Yotam Ottolenghi, the London-based chef and cookbook author, has a way with vegetables that would turn any salad-hater into a salad-for-dinner kind of cook. So when he suggests, in his new book “Simple,” that we roast vegetables a certain way, we listen.
Roast them whole, he says. That could be for a whole head of cauliflower, cabbage or celery root.
Here’s what he had to say on the matter when we caught up with him on Milk Street Radio:
"It’s not ideal if you want to put something on the table within 25 minutes, but if I have a little bit of time, I take a whole vegetable—it could be anything from a cabbage to a cauliflower to a rutabaga or a celery root—and I drizzle them with oil and put lots of really good salt, and I either cover them individually with foil or wrap them together, or wrap them in a tray, and just leave them there for a good one, two or three hours—it depends on the vegetable—and that's actually almost all the cooking you need to do.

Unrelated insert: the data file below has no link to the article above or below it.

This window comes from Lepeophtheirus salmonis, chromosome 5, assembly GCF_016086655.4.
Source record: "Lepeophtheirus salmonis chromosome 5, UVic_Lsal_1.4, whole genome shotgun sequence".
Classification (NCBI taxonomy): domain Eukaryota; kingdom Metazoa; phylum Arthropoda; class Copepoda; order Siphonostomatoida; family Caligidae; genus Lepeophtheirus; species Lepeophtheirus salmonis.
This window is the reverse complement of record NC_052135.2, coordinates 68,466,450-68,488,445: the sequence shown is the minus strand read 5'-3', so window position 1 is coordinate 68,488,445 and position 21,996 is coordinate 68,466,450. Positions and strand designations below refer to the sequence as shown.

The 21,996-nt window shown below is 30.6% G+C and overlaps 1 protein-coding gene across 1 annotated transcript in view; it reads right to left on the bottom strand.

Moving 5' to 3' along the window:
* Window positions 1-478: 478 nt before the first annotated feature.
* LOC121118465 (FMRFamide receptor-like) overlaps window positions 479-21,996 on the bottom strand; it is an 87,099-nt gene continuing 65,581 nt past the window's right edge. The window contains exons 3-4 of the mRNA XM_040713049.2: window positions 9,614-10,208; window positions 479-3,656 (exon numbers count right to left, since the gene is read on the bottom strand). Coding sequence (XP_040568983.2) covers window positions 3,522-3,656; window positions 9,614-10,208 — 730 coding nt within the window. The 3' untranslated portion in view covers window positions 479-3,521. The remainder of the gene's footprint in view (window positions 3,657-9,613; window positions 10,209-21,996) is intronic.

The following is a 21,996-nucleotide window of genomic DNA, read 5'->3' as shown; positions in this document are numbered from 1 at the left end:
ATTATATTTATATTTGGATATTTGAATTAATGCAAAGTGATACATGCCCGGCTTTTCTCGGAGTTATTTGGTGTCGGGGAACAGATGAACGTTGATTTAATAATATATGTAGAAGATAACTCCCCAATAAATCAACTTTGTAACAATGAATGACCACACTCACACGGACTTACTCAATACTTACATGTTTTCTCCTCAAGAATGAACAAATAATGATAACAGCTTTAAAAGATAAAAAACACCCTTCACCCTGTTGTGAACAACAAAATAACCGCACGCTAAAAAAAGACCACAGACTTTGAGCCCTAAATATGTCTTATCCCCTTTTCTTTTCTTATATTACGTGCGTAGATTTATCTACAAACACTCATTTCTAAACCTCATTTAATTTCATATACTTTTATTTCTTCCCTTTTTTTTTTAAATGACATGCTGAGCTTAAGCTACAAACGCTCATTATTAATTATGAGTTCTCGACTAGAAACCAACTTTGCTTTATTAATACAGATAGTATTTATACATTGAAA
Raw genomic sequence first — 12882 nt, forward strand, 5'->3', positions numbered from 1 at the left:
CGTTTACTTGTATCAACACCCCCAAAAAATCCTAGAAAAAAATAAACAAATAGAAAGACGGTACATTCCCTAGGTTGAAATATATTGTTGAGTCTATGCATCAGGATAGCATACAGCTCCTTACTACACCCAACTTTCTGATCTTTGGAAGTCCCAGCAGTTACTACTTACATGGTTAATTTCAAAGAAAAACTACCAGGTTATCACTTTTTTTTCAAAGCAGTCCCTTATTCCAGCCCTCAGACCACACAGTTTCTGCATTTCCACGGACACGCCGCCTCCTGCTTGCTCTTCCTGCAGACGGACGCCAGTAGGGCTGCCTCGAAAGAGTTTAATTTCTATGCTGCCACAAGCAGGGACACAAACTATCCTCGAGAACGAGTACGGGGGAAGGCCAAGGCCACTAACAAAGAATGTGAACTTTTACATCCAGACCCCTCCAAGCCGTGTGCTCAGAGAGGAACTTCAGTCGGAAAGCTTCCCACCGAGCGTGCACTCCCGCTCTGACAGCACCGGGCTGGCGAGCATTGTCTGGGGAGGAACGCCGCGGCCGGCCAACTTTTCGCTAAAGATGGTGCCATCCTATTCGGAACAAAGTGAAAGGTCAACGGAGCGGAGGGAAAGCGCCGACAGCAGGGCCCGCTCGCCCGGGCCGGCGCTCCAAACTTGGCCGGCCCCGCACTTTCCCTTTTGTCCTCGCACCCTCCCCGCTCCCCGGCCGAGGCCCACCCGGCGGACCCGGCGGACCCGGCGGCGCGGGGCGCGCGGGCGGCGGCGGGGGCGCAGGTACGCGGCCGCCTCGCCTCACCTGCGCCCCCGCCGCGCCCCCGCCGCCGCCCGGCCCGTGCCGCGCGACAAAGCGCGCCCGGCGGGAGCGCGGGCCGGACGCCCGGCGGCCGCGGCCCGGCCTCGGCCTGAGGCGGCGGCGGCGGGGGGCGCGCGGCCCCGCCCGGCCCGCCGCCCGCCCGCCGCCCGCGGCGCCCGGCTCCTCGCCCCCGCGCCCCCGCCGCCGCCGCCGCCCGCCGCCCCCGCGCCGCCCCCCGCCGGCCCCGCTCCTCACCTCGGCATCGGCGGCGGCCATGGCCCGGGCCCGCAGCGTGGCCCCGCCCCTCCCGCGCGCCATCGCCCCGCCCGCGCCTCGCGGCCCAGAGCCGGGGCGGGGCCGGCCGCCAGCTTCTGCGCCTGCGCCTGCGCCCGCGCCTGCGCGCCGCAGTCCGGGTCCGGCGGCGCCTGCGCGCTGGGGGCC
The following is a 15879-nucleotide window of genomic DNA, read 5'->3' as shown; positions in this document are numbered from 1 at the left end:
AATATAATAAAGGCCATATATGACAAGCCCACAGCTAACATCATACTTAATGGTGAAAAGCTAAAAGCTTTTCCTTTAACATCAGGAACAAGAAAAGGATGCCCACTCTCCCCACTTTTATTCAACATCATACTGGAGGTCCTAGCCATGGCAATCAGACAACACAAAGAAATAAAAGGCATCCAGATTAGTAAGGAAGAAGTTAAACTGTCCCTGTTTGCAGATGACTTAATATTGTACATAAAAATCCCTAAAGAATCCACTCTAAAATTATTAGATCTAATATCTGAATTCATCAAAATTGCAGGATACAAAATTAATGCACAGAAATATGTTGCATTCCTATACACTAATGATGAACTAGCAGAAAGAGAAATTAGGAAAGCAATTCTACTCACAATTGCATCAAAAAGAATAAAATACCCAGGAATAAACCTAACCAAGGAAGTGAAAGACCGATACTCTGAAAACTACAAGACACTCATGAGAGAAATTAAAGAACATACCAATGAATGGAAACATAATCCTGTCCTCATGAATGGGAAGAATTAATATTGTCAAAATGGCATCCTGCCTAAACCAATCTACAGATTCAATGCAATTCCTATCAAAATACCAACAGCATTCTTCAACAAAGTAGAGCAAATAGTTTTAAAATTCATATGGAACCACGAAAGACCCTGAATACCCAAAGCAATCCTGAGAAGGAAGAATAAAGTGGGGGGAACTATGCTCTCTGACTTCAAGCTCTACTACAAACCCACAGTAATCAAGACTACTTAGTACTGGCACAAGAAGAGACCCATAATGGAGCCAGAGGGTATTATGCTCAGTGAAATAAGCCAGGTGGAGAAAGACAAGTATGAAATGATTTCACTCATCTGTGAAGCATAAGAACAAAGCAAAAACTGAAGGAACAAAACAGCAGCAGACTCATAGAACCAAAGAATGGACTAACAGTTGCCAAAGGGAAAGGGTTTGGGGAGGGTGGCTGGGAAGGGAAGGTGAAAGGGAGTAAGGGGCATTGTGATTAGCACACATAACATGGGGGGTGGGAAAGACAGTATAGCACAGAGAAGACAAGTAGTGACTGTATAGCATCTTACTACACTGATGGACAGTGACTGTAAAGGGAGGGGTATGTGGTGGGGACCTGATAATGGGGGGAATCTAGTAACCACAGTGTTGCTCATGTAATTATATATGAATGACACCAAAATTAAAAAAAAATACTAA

After that, you could do a few other things: You can make a salsa or a sauce to go with it. You can serve it with some crème fraîche and a drizzle of lemon, or something along that line. But it is really as simple as that.
What happens is that with long cooking, the sugar starts to give you caramelization, and the vegetable just tastes more and more of its own self. Many people have discovered this recently with cauliflower—I've got a recipe in the book as well—if you put it in a pot of water and boil it for three minutes and then roast it—leaves and everything—for a good hour after that with lots of olive oil, you get the most sweetest, most delicious cauliflower that really doesn't need anything else apart from that.”
Leave it to Ottolenghi to reveal a new appealing attribute of cauliflower—one that we didn’t even know we were missing—as well as a method of roasting vegetables that not only takes the chopping and prep out of the process, but that accentuates the essence of the vegetable to boot.